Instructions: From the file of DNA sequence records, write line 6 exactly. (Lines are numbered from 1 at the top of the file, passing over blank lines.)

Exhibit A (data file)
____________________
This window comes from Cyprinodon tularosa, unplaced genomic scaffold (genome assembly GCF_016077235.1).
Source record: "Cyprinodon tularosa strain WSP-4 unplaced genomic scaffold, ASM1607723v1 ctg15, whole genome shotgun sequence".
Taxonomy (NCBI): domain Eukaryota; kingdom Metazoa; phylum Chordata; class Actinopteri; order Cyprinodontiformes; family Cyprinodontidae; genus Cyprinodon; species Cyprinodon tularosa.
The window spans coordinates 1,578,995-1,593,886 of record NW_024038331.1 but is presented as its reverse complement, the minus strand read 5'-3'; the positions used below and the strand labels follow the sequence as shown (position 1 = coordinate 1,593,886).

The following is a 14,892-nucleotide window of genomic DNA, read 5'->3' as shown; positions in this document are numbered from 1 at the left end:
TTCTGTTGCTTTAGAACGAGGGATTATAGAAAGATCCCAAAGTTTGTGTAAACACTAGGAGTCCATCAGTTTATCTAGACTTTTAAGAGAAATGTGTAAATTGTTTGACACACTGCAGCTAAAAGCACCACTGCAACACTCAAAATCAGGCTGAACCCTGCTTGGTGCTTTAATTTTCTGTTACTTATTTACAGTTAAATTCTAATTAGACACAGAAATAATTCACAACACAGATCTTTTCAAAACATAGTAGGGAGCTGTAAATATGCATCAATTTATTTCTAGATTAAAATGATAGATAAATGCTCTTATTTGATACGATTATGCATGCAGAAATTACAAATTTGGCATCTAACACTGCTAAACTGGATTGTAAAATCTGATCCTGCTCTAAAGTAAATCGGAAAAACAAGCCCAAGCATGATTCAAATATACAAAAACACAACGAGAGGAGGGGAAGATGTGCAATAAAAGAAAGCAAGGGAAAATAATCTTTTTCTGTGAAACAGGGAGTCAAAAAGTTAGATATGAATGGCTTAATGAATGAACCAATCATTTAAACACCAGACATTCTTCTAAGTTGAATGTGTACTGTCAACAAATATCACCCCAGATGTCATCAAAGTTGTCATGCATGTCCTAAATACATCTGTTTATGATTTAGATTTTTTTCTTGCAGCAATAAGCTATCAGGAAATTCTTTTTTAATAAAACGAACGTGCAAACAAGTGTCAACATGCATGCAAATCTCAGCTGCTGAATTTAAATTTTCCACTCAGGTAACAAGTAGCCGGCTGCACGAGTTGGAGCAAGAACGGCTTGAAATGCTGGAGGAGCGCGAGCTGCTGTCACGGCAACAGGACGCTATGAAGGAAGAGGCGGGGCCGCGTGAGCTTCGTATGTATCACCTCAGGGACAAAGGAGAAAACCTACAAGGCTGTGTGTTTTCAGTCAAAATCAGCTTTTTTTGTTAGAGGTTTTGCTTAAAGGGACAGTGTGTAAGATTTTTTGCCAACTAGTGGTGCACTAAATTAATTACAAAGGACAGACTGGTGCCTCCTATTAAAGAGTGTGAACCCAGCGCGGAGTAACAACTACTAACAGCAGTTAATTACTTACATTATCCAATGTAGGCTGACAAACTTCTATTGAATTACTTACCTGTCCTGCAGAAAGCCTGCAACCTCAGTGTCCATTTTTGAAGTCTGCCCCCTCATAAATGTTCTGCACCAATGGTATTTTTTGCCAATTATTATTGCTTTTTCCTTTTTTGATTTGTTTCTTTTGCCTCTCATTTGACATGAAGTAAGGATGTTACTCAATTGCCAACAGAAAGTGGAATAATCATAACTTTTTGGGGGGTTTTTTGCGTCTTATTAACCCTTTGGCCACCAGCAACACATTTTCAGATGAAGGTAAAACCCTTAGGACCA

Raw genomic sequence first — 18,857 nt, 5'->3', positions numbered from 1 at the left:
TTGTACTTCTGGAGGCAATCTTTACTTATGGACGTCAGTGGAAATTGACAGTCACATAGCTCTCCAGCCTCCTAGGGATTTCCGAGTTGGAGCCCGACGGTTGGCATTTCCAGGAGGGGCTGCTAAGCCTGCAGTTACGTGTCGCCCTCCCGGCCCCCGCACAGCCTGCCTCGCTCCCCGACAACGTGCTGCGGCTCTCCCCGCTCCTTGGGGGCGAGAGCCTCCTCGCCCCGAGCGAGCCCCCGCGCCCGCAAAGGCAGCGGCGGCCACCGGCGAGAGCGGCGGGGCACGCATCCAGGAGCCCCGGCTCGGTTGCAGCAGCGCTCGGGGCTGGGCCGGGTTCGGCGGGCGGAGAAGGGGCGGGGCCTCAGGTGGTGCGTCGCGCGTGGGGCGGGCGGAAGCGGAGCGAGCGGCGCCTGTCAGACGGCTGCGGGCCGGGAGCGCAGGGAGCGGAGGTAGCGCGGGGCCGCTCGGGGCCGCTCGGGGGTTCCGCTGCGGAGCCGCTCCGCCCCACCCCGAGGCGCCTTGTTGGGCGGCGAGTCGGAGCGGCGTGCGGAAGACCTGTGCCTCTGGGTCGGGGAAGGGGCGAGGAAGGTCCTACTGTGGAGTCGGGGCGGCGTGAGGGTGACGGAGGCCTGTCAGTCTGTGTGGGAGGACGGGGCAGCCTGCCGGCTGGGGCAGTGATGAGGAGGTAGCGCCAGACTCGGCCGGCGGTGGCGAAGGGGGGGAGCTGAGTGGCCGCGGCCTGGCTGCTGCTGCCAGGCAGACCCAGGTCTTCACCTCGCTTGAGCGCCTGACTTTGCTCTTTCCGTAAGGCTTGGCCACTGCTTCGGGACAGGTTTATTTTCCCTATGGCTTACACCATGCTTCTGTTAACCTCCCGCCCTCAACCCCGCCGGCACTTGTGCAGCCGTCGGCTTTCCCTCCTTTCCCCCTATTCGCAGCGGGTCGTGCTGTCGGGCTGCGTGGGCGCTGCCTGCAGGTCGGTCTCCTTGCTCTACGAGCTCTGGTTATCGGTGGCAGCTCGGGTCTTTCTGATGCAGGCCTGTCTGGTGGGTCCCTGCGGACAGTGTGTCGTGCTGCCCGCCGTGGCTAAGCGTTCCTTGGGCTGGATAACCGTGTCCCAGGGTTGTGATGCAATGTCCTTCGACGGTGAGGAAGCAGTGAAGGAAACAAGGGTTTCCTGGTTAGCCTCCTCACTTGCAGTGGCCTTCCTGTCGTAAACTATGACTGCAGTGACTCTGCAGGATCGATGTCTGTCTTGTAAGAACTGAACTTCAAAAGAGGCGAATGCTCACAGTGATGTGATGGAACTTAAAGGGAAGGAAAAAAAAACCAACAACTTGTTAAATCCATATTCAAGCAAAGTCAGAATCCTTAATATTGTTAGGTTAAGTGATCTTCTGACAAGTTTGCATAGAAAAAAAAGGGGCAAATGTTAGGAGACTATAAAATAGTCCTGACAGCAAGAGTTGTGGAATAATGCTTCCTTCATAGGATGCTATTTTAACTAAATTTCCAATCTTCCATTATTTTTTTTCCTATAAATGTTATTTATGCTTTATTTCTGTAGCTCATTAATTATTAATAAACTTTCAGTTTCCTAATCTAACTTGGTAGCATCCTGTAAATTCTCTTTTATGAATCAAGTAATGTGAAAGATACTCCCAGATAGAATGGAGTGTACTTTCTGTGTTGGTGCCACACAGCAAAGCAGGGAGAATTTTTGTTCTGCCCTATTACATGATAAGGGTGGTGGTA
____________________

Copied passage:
TTCTGTTGCTTTAGAACGAGGGATTATAGAAAGATCCCAAAGTTTGTGTAAACACTAGGAGTCCATCAGTTTATCTAGACTTTTAAGAGAAATGTGTAAATTGTTTGACACACTGCAGCTAAAAGCACCACTGCAACACTCAAAATCAGGCTGAACCCTGCTTGGTGCTTTAATTTTCTGTTACTTATTTACAGTTAAATTCTAATTAGACACAGAAATAATTCACAACACAGATCTTTTCAAAACATAGTAGGGAGCTGTAAATATGCATCAATTTATTTCTAGATTAAAATGATAGATAAATGCTCTTATTTGATACGATTATGCATGCAGAAATTACAAATTTGGCATCTAACACTGCTAAACTGGATTGTAAAATCTGATCCTGCTCTAAAGTAAATCGGAAAAACAAGCCCAAGCATGATTCAAATATACAAAAACACAACGAGAGGAGGGGAAGATGTGCAATAAAAGAAAGCAAGGGAAAATAATCTTTTTCTGTGAAACAGGGAGTCAAAAAGTTAGATATGAATGGCTTAATGAATGAACCAATCATTTAAACACCAGACATTCTTCTAAGTTGAATGTGTACTGTCAACAAATATCACCCCAGATGTCATCAAAGTTGTCATGCATGTCCTAAATACATCTGTTTATGATTTAGATTTTTTTCTTGCAGCAATAAGCTATCAGGAAATTCTTTTTTAATAAAACGAACGTGCAAACAAGTGTCAACATGCATGCAAATCTCAGCTGCTGAATTTAAATTTTCCACTCAGGTAACAAGTAGCCGGCTGCACGAGTTGGAGCAAGAACGGCTTGAAATGCTGGAGGAGCGCGAGCTGCTGTCACGGCAACAGGACGCTATGAAGGAAGAGGCGGGGCCGCGTGAGCTTCGTATGTATCACCTCAGGGACAAAGGAGAAAACCTACAAGGCTGTGTGTTTTCAGTCAAAATCAGCTTTTTTTGTTAGAGGTTTTGCTTAAAGGGACAGTGTGTAAGATTTTTTGCCAACTAGTGGTGCACTAAATTAATTACAAAGGACAGACTGGTGCCTCCTATTAAAGAGTGTGAACCCAGCGCGGAGTAACAACTACTAACAGCAGTTAATTACTTACATTATCCAATGTAGGCTGACAAACTTCTATTGAATTACTTACCTGTCCTGCAGAAAGCCTGCAACCTCAGTGTCCATTTTTGAAGTCTGCCCCCTCATAAATGTTCTGCACCAATGGTATTTTTTGCCAATTATTATTGCTTTTTCCTTTTTTGATTTGTTTCTTTTGCCTCTCATTTGACATGAAGTAAGGATGTTACTCAATTGCCAACAGAAAGTGGAATAATCATAACTTTTTGGGGGGTTTTTTGCGTCTTATTAACCCTTTGGCCACCAGCAACACATTTTCAGATGAAGGTAAAACCCTTAGGACCA